Akron Civic Theatre

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The Akron Civic Theatre, built in 1929 as Loew's Theatre, is a theater in Akron, Ohio. It is one of only sixteen remaining atmospheric theaters designed by John Eberson in the United States and is an excellent example of the great movie palaces of the 1920s. The Akron Civic Theatre is the last remaining theater of 11 opened by Marcus Loew, founder of the Loew's theater chain. The Civic is located on South Main Street in Akron and seats 5,000 people. The theater has been exhibiting shows and special events for about eighty-five years.[1]

Akron Civic Theatre
Akron Civic Theatre (Loew's Theater - Akron, Ohio).jpg
Akron Civic Theatre
Akron Civic Theatre is located in Ohio
Akron Civic Theatre
Location 182 S. Main St., Akron, Ohio
Coordinates 41°4′51″N 81°31′13″W / 41.08083°N 81.52028°W / 41.08083; -81.52028Coordinates: 41°4′51″N 81°31′13″W / 41.08083°N 81.52028°W / 41.08083; -81.52028
Area less than one acre
Built 1929
Architectural style Mediterranean, Italian Renaissance
Governing body Private
NRHP Reference # 73001537[2]
Added to NRHP July 16, 1973

History[edit]

The theater began as a planned project to be known as "The Hippodrome", commissioned by Akron dance hall owner L. Oscar Beck. Beck envisioned a 3,000-seat theater with thirty stores and restaurants lining its arcade. He began construction on the Hippodrome's lobby in 1919, but by 1921, the project was bankrupt. The lobby stood alone, with its theater end boarded-up, for a decade. In 1925 Marcus Loew visited Akron and chose the Hippodrome Theatre site for the site of a new theater. He purchased the abandoned lobby and nearby land at a Sheriff's auction for $143,000.[3]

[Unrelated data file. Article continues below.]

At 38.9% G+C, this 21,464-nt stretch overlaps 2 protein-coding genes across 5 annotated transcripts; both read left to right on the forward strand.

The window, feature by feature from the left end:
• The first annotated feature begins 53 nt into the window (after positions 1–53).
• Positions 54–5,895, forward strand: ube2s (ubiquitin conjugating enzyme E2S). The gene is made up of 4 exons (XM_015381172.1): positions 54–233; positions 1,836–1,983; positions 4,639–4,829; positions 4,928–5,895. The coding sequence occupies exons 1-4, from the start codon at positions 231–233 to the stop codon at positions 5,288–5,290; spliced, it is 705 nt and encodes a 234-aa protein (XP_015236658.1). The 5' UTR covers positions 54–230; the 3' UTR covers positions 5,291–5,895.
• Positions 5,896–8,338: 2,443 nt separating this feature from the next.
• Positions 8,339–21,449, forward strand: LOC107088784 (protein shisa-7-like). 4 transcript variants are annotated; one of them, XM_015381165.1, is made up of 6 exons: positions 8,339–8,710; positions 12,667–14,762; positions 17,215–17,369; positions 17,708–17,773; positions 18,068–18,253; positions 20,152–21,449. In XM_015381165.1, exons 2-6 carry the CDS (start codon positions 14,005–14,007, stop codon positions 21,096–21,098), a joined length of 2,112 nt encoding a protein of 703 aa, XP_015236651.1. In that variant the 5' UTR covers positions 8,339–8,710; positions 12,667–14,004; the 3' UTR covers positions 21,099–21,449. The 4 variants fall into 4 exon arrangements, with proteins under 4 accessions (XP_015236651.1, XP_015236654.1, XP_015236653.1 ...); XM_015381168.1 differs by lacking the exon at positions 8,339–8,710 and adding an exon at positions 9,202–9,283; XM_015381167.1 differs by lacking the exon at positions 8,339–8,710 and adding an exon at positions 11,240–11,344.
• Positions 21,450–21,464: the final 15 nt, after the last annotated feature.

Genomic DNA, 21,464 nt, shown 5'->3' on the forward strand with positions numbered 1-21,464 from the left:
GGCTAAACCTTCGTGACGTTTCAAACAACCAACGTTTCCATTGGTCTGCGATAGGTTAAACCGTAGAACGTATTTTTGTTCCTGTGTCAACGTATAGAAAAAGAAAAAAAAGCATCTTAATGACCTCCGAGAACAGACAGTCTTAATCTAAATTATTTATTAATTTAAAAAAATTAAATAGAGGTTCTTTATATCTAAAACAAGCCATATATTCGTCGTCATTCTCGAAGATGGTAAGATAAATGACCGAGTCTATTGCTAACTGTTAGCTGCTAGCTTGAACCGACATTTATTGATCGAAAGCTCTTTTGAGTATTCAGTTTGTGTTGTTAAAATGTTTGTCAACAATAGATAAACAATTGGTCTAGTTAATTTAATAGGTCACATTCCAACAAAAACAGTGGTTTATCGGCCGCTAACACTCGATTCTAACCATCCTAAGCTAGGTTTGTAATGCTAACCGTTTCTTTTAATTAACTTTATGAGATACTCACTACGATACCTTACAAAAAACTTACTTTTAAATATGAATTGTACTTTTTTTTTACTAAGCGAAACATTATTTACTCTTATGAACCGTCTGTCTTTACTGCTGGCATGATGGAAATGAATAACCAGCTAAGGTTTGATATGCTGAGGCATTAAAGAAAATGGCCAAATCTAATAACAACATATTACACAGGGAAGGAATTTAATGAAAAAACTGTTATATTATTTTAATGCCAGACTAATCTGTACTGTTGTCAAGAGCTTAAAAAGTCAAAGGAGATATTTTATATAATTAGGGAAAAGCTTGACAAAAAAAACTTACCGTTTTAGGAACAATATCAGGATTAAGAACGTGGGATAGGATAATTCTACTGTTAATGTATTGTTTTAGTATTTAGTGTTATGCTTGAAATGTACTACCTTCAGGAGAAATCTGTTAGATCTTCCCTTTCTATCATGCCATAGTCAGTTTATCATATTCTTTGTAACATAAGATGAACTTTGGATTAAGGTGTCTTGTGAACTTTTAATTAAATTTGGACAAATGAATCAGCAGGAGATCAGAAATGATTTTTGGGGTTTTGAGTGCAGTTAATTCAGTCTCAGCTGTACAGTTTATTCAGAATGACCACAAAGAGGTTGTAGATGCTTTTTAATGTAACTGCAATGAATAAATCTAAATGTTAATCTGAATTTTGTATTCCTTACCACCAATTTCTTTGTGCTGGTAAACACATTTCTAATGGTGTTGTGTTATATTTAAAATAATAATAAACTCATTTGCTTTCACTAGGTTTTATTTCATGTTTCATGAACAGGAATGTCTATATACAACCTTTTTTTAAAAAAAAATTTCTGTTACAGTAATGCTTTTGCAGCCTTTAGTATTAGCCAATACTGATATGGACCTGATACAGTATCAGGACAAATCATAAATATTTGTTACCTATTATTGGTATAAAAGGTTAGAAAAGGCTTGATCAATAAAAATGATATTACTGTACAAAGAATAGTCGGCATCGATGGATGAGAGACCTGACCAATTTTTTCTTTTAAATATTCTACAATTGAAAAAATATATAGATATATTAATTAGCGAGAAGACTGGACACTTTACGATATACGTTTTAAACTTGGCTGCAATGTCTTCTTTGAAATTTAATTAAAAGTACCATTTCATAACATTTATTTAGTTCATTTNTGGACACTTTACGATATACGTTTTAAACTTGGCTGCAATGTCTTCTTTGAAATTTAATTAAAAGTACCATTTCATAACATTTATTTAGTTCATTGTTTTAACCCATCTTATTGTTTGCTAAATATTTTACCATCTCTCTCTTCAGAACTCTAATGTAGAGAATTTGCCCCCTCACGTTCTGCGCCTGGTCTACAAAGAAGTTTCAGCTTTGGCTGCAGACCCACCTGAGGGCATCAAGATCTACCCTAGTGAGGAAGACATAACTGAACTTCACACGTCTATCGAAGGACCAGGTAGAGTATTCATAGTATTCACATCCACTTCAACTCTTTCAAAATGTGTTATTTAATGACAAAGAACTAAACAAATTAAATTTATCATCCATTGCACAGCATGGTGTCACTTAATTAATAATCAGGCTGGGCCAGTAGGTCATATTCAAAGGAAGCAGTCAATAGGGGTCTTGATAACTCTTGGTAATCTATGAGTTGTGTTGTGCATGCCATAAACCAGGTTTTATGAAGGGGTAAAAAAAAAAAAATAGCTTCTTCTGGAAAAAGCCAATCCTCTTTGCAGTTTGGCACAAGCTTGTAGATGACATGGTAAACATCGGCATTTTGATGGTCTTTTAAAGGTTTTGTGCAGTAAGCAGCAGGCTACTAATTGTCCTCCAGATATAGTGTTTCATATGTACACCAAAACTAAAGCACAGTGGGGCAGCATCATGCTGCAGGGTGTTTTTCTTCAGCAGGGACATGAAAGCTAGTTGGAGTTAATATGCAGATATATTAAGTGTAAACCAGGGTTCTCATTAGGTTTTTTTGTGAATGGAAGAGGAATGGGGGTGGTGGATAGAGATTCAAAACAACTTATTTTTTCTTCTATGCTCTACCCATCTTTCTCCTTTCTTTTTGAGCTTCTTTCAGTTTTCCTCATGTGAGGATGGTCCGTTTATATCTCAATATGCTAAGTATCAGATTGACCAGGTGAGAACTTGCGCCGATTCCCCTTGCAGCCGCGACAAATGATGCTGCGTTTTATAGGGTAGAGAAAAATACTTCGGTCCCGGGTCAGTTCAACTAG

View of the house, proscenium arch and stage as seen from the balcony (Akron, Ohio, May, 2013).

The theater was designed by the famous theater architect John Eberson. The auditorium of Akron’s Loew’s Theatre was designed to resemble a night in a Moorish garden. Twinkling stars and drifting clouds travel across the domed ceiling. Located on Akron’s Main Street, the theater’s entrance lobby extends over the Ohio and Erie Canal. The theater has a small multi-colored terra cotta façade dominated by a large marquee. The interior of the entrance and lobby is designed to resemble a Moorish castle with Mediterranean decor, complete with medieval style carvings, authentic European antiques and Italian alabaster sculptures. A grand full-sized organ hidden beneath the stage rises to the stage level on a special elevator.

Many significant events have occurred over the years for the Civic. In 1964 the Kelly Operating Company leased the theater, only to be bought out soon after by the Akron Jaycees. The Women's Guild purchased and brought live theater back. In 1984 the Civic had a lien placed on them by the IRS because they were $650,000 in debt. The following year Clarence Randall, retired CEO of M. O'Neil Co., was brought in to eliminate the debt. After the renovation in 2002, the Civic celebrated its reopening with comedian Tim Conway. Then in 2004 the Civic celebrated its 75th anniversary.[4]

Renovation[edit]